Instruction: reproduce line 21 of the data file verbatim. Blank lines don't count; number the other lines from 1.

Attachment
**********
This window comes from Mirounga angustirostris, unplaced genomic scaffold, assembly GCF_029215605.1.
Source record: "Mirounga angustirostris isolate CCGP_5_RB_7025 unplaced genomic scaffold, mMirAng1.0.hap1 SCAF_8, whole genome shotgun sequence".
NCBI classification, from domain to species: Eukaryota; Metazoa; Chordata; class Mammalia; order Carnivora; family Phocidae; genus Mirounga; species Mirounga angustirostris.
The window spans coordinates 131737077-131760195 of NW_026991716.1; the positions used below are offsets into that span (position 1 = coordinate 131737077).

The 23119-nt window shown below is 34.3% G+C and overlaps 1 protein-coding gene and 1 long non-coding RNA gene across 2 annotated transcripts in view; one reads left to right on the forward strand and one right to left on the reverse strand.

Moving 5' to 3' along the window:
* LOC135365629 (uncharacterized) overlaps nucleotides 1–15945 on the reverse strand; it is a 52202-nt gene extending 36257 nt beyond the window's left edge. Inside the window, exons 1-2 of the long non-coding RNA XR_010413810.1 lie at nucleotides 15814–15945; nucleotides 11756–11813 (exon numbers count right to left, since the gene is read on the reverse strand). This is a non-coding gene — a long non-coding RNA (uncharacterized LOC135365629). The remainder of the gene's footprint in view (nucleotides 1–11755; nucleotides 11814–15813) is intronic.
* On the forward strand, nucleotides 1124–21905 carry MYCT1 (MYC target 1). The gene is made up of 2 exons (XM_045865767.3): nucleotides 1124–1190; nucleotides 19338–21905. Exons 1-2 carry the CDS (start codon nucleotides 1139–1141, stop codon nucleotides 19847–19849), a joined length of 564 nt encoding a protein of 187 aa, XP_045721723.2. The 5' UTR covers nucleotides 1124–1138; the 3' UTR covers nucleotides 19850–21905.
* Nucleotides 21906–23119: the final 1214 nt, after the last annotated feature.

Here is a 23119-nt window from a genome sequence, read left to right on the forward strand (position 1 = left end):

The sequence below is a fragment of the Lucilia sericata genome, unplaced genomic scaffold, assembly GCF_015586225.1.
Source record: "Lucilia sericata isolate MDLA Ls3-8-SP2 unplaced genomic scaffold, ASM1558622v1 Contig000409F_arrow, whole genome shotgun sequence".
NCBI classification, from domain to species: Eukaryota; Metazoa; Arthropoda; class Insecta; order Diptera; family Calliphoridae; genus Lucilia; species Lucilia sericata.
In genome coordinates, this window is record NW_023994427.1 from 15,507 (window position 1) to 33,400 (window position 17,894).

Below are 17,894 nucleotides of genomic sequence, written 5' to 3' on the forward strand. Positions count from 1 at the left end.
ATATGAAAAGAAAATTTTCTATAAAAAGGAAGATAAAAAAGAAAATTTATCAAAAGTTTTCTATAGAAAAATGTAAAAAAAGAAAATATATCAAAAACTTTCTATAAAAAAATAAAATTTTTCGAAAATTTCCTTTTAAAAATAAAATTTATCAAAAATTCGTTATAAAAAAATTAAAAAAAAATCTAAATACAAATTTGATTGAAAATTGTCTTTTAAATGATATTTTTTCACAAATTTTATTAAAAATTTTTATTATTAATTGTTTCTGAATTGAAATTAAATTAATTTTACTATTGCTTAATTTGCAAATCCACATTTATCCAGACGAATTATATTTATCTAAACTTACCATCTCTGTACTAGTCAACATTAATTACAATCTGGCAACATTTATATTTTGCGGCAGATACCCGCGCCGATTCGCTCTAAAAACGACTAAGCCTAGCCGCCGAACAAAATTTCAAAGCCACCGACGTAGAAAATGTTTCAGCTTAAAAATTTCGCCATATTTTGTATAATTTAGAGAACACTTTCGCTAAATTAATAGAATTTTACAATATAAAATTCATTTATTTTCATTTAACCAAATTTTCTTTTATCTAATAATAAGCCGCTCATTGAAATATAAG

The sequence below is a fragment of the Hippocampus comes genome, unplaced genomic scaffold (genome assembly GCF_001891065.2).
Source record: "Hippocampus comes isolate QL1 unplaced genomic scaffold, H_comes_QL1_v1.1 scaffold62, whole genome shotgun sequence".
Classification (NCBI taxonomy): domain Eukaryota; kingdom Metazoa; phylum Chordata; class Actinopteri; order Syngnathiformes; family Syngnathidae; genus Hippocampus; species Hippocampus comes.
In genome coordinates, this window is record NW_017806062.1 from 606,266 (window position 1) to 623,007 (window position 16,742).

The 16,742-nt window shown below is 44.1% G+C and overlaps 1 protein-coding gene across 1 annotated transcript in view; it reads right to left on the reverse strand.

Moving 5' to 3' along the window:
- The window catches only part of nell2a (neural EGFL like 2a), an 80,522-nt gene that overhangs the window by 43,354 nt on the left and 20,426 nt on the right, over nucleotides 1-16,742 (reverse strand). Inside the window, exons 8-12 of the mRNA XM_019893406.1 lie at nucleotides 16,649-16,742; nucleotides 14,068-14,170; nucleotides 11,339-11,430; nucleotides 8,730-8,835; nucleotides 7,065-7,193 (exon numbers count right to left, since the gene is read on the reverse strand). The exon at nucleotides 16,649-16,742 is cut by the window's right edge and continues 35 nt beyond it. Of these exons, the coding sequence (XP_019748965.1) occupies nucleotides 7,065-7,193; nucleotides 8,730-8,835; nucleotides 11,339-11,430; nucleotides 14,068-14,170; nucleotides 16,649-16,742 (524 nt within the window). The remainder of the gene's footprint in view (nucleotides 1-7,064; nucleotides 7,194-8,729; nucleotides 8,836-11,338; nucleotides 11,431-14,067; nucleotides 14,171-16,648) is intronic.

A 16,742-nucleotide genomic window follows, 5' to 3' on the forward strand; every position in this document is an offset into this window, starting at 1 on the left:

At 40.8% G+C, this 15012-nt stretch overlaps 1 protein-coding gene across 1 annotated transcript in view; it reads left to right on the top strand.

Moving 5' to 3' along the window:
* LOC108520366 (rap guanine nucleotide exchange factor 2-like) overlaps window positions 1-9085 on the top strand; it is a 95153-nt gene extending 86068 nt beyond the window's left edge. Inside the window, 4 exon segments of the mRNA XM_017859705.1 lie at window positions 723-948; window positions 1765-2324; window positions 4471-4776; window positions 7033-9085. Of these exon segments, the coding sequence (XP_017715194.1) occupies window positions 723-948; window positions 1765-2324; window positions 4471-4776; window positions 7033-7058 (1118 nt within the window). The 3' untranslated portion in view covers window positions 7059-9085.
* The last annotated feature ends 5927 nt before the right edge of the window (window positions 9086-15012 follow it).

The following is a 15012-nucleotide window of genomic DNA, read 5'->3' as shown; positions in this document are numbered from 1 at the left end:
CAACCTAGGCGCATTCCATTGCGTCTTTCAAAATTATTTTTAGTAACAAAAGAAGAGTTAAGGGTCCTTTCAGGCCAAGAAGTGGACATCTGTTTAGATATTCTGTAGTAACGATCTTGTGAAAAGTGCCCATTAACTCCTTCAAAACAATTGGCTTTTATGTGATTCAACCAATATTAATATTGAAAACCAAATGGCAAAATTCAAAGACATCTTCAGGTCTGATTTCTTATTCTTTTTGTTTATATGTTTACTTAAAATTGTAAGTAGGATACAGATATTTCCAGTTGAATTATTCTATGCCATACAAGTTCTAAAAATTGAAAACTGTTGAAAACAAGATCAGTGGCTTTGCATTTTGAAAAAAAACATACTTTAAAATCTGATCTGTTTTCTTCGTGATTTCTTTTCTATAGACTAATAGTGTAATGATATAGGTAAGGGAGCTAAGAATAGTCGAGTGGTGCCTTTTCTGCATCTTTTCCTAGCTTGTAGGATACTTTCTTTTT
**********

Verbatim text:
The 16,742-nt window shown below is 44.1% G+C and overlaps 1 protein-coding gene across 1 annotated transcript in view; it reads right to left on the reverse strand.